Issues surrounding the immigration bill being brought in by President Obama have left the department of Homeland Security threatened with closure, however a potential funding patch may prevent the shutdown – temporarily.
Today Republicans from the House of Representatives are planning to push forward with a temporary funding plan that would see the Homeland Security funding secured for another three weeks.
Some may see this as a chance to sort out the difficulties with the bill once and for all but for others this is merely stalling the inevitable which will lead to a partial shutdown of the Homeland Security agency.
According to a report by Reuters, as the clock ticked toward a midnight Friday deadline for funding the Department of Homeland Security, lawmakers said a stop-gap extension would buy time to try to work out differences between the Republican-controlled House and the Senate.
Homeland Security Secretary Jeh Johnson sent a letter to congressional leaders in which he urged them to approve of a “clean,” full-year funding measure for the agency.
He explained that he believed that a temporary funding patch would only lead to more uncertainty for employees in the agency “and puts us back in the same position, on the brink of a shutdown just days from now,” he said in the letter.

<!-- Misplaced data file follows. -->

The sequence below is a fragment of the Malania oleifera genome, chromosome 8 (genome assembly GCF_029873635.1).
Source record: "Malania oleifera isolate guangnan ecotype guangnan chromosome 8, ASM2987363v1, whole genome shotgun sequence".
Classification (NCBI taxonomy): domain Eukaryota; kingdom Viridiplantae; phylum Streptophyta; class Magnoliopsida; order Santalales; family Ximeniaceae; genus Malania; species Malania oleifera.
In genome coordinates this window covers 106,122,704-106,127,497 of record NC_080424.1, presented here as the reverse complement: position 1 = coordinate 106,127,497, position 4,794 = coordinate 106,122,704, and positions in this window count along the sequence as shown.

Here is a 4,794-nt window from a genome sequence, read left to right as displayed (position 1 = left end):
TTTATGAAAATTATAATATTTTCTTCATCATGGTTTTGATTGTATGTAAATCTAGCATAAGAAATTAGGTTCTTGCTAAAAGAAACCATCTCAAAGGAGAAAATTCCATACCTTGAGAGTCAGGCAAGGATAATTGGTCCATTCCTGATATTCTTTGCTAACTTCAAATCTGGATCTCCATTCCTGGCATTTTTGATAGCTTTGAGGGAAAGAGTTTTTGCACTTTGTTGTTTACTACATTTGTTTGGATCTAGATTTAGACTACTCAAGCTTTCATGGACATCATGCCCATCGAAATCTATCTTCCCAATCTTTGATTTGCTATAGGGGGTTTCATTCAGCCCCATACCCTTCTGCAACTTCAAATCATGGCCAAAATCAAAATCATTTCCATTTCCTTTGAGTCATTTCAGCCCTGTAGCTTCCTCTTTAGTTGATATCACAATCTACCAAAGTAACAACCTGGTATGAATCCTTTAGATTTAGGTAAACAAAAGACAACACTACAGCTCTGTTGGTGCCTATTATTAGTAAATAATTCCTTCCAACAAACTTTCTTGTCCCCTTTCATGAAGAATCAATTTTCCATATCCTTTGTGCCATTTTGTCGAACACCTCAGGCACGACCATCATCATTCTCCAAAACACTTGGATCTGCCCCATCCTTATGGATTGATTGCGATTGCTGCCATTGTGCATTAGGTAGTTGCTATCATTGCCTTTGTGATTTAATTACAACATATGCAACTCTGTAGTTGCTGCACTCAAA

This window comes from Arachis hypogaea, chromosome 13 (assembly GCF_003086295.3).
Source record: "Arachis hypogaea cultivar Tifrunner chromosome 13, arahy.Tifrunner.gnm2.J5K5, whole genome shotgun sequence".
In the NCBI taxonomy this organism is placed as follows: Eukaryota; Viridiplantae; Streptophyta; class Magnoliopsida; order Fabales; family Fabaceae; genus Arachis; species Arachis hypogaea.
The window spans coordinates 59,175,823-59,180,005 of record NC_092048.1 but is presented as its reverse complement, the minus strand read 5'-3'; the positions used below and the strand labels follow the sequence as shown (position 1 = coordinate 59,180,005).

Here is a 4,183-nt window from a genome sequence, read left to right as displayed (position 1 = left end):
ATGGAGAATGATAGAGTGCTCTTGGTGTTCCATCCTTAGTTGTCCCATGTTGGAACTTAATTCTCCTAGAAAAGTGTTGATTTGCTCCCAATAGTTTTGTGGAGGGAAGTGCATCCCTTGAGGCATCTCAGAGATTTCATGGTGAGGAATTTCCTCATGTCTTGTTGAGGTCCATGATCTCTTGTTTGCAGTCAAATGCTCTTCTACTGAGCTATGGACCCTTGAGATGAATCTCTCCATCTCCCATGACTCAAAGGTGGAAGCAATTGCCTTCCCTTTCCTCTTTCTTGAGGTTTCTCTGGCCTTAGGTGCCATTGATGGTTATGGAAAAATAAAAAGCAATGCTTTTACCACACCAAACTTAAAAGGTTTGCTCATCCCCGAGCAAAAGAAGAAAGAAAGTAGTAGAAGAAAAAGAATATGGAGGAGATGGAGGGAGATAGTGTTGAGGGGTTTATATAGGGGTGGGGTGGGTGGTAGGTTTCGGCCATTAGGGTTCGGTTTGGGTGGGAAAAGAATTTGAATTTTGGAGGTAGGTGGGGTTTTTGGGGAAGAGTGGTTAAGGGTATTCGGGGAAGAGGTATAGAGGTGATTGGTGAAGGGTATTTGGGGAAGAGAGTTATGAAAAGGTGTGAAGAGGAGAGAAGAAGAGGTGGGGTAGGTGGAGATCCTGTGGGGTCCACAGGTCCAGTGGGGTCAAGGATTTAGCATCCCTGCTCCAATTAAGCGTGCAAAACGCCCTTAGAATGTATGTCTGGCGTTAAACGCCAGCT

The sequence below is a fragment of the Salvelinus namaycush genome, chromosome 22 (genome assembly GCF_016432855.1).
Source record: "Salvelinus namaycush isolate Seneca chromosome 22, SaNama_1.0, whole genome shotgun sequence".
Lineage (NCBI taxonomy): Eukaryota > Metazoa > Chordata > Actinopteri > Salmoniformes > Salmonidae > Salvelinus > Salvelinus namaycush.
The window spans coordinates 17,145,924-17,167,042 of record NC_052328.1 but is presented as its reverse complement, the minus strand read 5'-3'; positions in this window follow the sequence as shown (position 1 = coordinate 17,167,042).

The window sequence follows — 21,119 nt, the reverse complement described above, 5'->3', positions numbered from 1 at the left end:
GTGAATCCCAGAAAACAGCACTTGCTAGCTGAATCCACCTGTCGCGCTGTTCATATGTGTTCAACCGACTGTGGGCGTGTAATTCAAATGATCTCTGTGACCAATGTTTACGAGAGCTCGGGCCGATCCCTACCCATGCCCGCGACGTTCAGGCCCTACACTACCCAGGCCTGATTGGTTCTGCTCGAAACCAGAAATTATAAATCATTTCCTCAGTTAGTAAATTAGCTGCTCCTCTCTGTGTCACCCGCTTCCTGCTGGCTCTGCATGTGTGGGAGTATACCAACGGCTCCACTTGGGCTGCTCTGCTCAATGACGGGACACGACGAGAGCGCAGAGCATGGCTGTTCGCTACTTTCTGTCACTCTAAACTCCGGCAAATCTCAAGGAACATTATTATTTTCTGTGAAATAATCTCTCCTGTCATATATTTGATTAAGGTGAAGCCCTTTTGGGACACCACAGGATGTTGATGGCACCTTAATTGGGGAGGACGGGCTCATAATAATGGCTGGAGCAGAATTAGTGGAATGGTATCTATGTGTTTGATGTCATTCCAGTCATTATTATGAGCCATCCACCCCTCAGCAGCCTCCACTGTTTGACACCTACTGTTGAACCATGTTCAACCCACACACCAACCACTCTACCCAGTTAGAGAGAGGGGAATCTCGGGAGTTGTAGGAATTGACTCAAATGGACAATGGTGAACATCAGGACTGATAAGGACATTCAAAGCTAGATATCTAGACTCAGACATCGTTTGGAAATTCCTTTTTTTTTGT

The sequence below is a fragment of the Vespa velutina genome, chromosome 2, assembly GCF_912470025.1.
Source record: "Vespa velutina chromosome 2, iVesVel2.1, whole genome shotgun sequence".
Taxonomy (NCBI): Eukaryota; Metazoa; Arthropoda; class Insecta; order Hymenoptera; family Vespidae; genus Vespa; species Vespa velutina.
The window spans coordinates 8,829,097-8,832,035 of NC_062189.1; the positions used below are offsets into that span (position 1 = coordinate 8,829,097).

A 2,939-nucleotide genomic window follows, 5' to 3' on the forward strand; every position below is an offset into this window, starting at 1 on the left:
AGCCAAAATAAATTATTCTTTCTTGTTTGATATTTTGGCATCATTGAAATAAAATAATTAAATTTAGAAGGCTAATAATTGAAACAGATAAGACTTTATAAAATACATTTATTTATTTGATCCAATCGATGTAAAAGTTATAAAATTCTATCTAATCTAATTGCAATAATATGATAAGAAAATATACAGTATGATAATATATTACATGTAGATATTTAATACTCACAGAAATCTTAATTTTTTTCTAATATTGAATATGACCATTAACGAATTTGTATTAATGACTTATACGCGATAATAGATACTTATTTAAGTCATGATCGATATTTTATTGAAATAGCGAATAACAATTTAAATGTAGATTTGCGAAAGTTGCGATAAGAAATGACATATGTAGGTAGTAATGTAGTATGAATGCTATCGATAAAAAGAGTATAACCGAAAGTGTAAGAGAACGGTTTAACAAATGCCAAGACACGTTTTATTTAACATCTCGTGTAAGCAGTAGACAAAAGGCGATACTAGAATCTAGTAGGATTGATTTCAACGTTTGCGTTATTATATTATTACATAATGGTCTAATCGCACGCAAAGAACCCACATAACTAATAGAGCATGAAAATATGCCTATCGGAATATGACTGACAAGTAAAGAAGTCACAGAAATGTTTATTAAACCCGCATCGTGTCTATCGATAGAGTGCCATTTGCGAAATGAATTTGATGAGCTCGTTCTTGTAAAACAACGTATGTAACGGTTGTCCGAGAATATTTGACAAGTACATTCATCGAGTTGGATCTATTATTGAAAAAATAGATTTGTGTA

There appears to be a mixture of opinions in the house regarding the situation, with some looking to find a solution as soon as possible and others keen to dig in the heels and prevent the immigration bill from going forward.
Once person who is eager not to give way to the bill in any shape or form is Senate Democratic Leader Harry Reid, who has insisted, according to Reuters, on a full Homeland Security funding bill free of immigration reform restrictions that have caused weeks of delay, said he would refuse to allow such negotiations with the House.
“It won’t happen,” Reid told a news conference.
According to Reuters, it was also unclear if House Speaker John Boehner, facing disagreement among Republican factions, had the votes to win House passage of even a short-term extension. House Democratic leaders were urging their members to reject it, a party aide said.
Conservatives have demanded that Boehner stand firmly behind a House-passed $39.7 billion bill that would pay for Homeland Security operations, but that would also block funding for Democratic President Barack Obama’s recent executive orders lifting the threat of deportation for millions of undocumented immigrants.
Whatever the result, the main issue of immigration continues to be at the heart of the problem and until some form of agreement can be found on this, then there will be no real move forward anytime soon.